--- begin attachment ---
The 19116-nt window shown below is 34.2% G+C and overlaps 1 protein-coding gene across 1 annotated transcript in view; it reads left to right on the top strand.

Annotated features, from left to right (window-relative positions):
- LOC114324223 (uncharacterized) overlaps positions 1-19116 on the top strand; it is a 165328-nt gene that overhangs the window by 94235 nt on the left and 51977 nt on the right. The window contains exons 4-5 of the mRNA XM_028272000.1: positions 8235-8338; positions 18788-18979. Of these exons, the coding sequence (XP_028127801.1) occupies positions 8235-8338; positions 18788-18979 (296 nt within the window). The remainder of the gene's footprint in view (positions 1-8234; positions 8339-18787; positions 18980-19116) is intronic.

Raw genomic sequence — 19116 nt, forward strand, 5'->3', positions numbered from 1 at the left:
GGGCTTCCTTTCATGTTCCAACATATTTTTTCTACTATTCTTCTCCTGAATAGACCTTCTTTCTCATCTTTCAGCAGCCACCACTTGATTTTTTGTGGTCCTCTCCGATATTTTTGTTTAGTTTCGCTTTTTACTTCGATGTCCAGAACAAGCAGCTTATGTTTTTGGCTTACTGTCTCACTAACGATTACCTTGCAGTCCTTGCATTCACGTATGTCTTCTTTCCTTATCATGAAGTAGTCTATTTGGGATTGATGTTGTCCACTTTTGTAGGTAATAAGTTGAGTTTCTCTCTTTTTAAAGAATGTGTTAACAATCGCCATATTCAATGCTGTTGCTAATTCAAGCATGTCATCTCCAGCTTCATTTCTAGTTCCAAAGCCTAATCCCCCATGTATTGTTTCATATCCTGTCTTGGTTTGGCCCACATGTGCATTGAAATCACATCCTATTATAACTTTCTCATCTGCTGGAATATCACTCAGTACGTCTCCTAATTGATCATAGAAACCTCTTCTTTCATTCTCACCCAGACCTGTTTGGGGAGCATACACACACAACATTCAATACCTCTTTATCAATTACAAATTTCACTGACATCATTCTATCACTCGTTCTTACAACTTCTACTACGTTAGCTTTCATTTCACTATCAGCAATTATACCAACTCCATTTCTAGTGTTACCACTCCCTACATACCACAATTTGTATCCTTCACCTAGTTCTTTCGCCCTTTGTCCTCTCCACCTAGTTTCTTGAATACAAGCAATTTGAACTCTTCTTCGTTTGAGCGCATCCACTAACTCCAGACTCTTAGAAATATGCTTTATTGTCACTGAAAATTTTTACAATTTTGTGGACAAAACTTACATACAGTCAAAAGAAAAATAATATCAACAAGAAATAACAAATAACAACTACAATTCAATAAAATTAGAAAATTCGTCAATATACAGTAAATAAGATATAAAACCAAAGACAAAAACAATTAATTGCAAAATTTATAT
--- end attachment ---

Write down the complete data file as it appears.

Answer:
The 19116-nt window shown below is 34.2% G+C and overlaps 1 protein-coding gene across 1 annotated transcript in view; it reads left to right on the top strand.

Annotated features, from left to right (window-relative positions):
- LOC114324223 (uncharacterized) overlaps positions 1-19116 on the top strand; it is a 165328-nt gene that overhangs the window by 94235 nt on the left and 51977 nt on the right. The window contains exons 4-5 of the mRNA XM_028272000.1: positions 8235-8338; positions 18788-18979. Of these exons, the coding sequence (XP_028127801.1) occupies positions 8235-8338; positions 18788-18979 (296 nt within the window). The remainder of the gene's footprint in view (positions 1-8234; positions 8339-18787; positions 18980-19116) is intronic.

Raw genomic sequence — 19116 nt, forward strand, 5'->3', positions numbered from 1 at the left:
GGGCTTCCTTTCATGTTCCAACATATTTTTTCTACTATTCTTCTCCTGAATAGACCTTCTTTCTCATCTTTCAGCAGCCACCACTTGATTTTTTGTGGTCCTCTCCGATATTTTTGTTTAGTTTCGCTTTTTACTTCGATGTCCAGAACAAGCAGCTTATGTTTTTGGCTTACTGTCTCACTAACGATTACCTTGCAGTCCTTGCATTCACGTATGTCTTCTTTCCTTATCATGAAGTAGTCTATTTGGGATTGATGTTGTCCACTTTTGTAGGTAATAAGTTGAGTTTCTCTCTTTTTAAAGAATGTGTTAACAATCGCCATATTCAATGCTGTTGCTAATTCAAGCATGTCATCTCCAGCTTCATTTCTAGTTCCAAAGCCTAATCCCCCATGTATTGTTTCATATCCTGTCTTGGTTTGGCCCACATGTGCATTGAAATCACATCCTATTATAACTTTCTCATCTGCTGGAATATCACTCAGTACGTCTCCTAATTGATCATAGAAACCTCTTCTTTCATTCTCACCCAGACCTGTTTGGGGAGCATACACACACAACATTCAATACCTCTTTATCAATTACAAATTTCACTGACATCATTCTATCACTCGTTCTTACAACTTCTACTACGTTAGCTTTCATTTCACTATCAGCAATTATACCAACTCCATTTCTAGTGTTACCACTCCCTACATACCACAATTTGTATCCTTCACCTAGTTCTTTCGCCCTTTGTCCTCTCCACCTAGTTTCTTGAATACAAGCAATTTGAACTCTTCTTCGTTTGAGCGCATCCACTAACTCCAGACTCTTAGAAATATGCTTTATTGTCACTGAAAATTTTTACAATTTTGTGGACAAAACTTACATACAGTCAAAAGAAAAATAATATCAACAAGAAATAACAAATAACAACTACAATTCAATAAAATTAGAAAATTCGTCAATATACAGTAAATAAGATATAAAACCAAAGACAAAAACAATTAATTGCAAAATTTATAT